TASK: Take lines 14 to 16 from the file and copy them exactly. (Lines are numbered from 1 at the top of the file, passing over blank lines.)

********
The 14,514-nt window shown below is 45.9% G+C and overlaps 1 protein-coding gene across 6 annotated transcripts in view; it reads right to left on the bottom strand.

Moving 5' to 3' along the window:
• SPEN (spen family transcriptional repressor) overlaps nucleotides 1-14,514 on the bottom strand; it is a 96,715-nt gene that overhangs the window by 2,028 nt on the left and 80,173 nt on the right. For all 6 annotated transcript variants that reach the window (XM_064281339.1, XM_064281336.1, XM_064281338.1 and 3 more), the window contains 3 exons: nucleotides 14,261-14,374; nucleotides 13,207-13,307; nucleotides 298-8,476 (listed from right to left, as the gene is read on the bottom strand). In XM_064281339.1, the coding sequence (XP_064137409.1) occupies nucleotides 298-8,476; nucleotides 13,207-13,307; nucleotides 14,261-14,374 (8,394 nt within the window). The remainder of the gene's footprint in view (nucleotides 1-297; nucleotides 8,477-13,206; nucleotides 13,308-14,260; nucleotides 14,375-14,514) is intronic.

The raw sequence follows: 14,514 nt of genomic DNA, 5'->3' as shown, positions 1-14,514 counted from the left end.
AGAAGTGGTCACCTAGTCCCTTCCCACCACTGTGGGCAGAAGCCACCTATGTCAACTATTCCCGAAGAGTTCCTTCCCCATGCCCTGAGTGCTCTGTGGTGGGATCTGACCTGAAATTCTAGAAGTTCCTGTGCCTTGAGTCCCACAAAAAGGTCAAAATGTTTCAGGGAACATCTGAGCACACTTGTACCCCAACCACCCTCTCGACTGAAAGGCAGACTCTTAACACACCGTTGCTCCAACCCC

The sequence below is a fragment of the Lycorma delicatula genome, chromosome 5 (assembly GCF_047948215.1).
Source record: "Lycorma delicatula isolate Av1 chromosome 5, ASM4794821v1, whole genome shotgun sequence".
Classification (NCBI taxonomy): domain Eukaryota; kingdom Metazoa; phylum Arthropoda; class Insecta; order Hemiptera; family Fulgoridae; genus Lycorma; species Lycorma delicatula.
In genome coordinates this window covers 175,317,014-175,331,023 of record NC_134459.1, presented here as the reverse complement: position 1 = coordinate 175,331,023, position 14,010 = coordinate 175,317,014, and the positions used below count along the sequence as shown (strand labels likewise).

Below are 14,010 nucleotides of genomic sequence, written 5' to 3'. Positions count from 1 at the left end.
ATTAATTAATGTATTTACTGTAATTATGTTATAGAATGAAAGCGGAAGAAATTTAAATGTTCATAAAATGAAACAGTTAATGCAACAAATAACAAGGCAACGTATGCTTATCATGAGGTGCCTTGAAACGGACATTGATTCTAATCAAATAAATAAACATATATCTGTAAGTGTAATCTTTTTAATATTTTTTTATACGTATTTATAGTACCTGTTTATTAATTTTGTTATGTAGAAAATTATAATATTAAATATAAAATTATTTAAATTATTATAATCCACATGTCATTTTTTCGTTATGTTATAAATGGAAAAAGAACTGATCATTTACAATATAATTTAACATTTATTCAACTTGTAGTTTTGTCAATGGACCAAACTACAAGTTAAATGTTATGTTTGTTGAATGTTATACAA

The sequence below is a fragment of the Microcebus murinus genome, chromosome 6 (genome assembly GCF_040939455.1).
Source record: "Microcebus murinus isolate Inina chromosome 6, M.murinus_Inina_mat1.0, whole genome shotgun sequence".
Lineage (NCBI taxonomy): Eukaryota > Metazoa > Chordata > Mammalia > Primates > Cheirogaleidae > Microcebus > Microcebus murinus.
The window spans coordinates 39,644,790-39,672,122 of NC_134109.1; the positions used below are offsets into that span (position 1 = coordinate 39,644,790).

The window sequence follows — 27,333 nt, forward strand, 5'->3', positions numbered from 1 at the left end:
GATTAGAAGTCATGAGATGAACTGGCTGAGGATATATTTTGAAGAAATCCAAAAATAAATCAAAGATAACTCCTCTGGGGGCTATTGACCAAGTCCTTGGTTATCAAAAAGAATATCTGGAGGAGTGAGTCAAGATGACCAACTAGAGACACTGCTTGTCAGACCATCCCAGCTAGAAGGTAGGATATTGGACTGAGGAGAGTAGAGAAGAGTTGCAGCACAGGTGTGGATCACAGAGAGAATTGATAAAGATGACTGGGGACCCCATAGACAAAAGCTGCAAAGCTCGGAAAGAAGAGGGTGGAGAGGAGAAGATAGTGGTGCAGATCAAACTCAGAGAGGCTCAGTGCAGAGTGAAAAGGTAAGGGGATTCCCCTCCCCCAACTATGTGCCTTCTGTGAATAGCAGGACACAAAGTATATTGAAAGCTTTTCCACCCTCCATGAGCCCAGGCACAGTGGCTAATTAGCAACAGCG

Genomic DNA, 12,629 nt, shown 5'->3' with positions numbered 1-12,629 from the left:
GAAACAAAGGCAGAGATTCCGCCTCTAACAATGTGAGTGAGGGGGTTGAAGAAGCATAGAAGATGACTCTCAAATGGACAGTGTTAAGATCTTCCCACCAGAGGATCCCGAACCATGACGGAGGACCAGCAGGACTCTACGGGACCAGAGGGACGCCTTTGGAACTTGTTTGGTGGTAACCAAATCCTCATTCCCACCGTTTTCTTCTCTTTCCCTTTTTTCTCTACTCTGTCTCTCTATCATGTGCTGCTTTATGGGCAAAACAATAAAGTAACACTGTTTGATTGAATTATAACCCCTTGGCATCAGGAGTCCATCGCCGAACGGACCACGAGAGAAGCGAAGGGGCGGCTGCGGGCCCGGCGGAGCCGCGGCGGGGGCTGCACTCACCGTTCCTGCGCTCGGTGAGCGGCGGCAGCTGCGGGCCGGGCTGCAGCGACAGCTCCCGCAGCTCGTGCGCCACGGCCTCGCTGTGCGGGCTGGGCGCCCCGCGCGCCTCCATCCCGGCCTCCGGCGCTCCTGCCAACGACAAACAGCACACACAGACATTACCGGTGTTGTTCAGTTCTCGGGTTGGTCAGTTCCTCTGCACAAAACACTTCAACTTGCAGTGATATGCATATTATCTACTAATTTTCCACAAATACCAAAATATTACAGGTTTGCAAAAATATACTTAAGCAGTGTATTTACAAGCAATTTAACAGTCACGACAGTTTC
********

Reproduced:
Lineage (NCBI taxonomy): Eukaryota > Metazoa > Chordata > Mammalia > Primates > Cheirogaleidae > Microcebus > Microcebus murinus.
The window spans coordinates 39,644,790-39,672,122 of NC_134109.1; the positions used below are offsets into that span (position 1 = coordinate 39,644,790).

The window sequence follows — 27,333 nt, forward strand, 5'->3', positions numbered from 1 at the left end: